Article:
Fresh Living

grains.jpgToday’s Foodie Friday feature is not a recipe but a lesson in feel-good foods.  Specifically, why whole grains, which we all have heard make our tummies happy, can do the same for our brains.  I had some hunches about why this was, but instead of loping through an explanation myself, I turned to an expert:  Dr. Shilpa Saxena, an integrative physician and good friend of Fresh Living.  You might remember her from her springtime post on why asparagus makes our wee-wee smell funny.  Today, she gives us the skinny on why whole grains are feel-good foods.  I’m looking forward to hearing from you whether you feel focused, happy, energetic, or just generally good when you eat whole grains.  I know I’m at my best after my morning oatmeal….

Take it away, doctah!

Why Whole Grains are Feel-Good Foods

grains are undoubtedly the latest and greatest marketing trend among food
manufacturers.  Gone are the ‘Fat
Free’ and ‘Low Carb’ labels plastered all over our food.  What I find is that this ‘trend’ is
right in line with the groundswell of healthy eating that is sweeping our
country, and yes, they’re good for you and make you feel good!

The craze of the Red Bull, Power Bar, Gatorade days crashed both literally and
figuratively.  These types of
carbohydrates are known as simple sugars and convert to glucose (the body’s
energy currency) very quickly.  
This quick conversion leads to a rather steep spike in blood sugar.  And just like Newton predicted,
whatever goes up must come down. 
Unfortunately, when it comes to blood sugar the steeper the spike, the
faster the crash that follows.  So
these simple sugars give us a quick burst of energy, but leave us feeling
tired- not to mention the bloating that often accompanies sugary foods.

Whole grains like bulgar, wild rice, quinoa and even whole wheat, take significantly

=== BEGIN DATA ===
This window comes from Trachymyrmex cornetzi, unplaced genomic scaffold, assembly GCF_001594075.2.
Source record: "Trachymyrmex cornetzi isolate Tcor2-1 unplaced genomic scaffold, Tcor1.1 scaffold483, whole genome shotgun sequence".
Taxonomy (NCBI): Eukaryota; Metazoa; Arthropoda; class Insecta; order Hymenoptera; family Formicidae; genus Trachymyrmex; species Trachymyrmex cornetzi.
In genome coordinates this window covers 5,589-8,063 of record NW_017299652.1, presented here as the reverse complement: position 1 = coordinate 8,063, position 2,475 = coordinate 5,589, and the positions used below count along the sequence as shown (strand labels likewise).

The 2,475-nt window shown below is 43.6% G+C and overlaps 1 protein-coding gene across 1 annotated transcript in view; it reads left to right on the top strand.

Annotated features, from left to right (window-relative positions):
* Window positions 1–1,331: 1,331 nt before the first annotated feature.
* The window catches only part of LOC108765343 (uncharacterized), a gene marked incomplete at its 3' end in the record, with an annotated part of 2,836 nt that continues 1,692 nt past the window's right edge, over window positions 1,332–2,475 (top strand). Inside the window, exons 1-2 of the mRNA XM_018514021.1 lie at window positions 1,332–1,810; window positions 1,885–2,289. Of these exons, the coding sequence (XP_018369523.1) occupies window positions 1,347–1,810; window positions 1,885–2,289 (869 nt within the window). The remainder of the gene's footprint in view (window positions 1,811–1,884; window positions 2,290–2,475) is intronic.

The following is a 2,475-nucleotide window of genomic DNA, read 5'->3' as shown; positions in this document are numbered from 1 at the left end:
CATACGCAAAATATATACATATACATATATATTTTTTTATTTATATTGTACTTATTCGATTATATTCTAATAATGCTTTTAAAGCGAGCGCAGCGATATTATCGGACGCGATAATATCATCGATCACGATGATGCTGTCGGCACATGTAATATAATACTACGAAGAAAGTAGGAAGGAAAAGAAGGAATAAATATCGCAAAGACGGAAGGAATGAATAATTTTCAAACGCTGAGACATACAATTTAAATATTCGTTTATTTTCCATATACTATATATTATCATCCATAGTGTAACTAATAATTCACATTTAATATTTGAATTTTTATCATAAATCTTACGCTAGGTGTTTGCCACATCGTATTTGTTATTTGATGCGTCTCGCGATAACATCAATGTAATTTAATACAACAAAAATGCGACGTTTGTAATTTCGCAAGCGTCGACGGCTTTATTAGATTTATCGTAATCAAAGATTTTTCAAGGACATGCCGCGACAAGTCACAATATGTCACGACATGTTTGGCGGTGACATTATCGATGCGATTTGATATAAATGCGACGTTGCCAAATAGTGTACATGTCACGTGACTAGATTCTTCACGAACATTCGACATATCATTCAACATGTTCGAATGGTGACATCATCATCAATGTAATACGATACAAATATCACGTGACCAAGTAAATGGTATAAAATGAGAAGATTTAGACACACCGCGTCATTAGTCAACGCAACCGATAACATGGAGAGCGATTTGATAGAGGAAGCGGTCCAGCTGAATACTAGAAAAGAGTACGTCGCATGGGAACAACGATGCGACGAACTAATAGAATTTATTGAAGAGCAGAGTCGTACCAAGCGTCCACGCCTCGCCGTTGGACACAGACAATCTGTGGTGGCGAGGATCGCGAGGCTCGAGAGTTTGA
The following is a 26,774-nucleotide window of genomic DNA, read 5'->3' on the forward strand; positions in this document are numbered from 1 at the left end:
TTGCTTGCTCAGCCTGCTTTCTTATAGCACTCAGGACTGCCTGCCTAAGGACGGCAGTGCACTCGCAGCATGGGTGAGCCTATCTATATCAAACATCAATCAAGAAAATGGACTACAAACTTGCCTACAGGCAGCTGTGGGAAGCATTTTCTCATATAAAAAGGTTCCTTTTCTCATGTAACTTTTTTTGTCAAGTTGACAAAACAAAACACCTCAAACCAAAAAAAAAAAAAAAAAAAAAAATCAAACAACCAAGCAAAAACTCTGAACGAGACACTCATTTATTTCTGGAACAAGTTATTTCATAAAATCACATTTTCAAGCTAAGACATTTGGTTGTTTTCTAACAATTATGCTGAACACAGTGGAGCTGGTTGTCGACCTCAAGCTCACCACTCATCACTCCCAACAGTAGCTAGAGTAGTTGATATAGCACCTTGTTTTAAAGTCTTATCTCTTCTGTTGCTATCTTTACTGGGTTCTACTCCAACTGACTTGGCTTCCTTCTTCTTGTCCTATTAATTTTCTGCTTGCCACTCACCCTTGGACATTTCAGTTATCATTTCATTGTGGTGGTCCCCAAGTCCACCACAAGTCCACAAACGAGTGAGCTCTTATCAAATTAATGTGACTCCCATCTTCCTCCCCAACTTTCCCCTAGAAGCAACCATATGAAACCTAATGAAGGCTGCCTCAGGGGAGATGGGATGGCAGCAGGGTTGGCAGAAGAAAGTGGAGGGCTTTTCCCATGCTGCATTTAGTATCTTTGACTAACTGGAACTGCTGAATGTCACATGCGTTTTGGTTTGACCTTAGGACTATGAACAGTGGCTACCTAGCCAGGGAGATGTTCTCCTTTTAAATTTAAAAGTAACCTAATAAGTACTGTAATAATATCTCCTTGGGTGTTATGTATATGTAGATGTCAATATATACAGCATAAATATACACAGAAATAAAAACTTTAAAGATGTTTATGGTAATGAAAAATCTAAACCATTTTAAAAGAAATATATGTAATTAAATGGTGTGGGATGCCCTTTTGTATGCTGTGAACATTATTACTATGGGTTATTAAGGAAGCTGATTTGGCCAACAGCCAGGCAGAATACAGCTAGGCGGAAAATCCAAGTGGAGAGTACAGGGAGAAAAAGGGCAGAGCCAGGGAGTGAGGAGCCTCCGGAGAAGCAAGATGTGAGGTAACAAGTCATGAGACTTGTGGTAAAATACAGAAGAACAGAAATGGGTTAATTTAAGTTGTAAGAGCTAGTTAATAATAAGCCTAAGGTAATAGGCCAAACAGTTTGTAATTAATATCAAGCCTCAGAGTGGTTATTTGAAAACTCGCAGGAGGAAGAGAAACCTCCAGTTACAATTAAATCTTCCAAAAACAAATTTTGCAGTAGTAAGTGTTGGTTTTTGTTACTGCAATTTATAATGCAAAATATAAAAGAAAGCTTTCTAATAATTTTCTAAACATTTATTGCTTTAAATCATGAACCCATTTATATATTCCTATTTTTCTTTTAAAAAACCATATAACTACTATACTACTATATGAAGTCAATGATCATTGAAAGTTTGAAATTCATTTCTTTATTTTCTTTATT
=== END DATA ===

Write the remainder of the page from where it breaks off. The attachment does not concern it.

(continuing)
longer to convert to glucose, so we call them complex carbohydrates.  This complexity results in a slow,
steady elevation in blood sugar (without the spike) which  then equates to a slow, gradual
decline.   Simply put, this
means we get long lasting, steady energy from whole grains.  Not only is this great for sustaining
our energy levels, but we feel fuller longer by choosing whole grains.  Additionally, whole grains are
nutritionally dense foods.  For
example, a serving of quinoa contains roughly 8 grams of protein and 5 grams of

Now, back to those marketing departments…..when reading food labels, steer
clear of any type of flour that touts itself as ‘enriched flour’ or the even
sneakier, ‘wheat flour’.  Most
commercial flour IS wheat flour. 
They got us a few years ago with ‘White Wheat’ bread, right?  White wheat bread is just ‘white bread’
in disguise.  A good rule of thumb
to follow… if it’s a white grain, it’s usually processed and no longer a whole
grain.  If it’s made of flour, be
sure the first ingredient reads “whole” something- whether you love
wheat, oats or something more adventuresome like amaranth.

I’m certainly not Sir Issac Newton, but my advice… slow and steady  wins the race (at least when it comes
to blood sugar) and stay away from the white stuff (unless it’s the freshly
powdered mountain top you’re meditating on).

Shilpa P. Saxena, M.D. is a Family Practice Physician specializing
in Functional Medicine in the Tampa, Florida area.  Visit her at

(image via:

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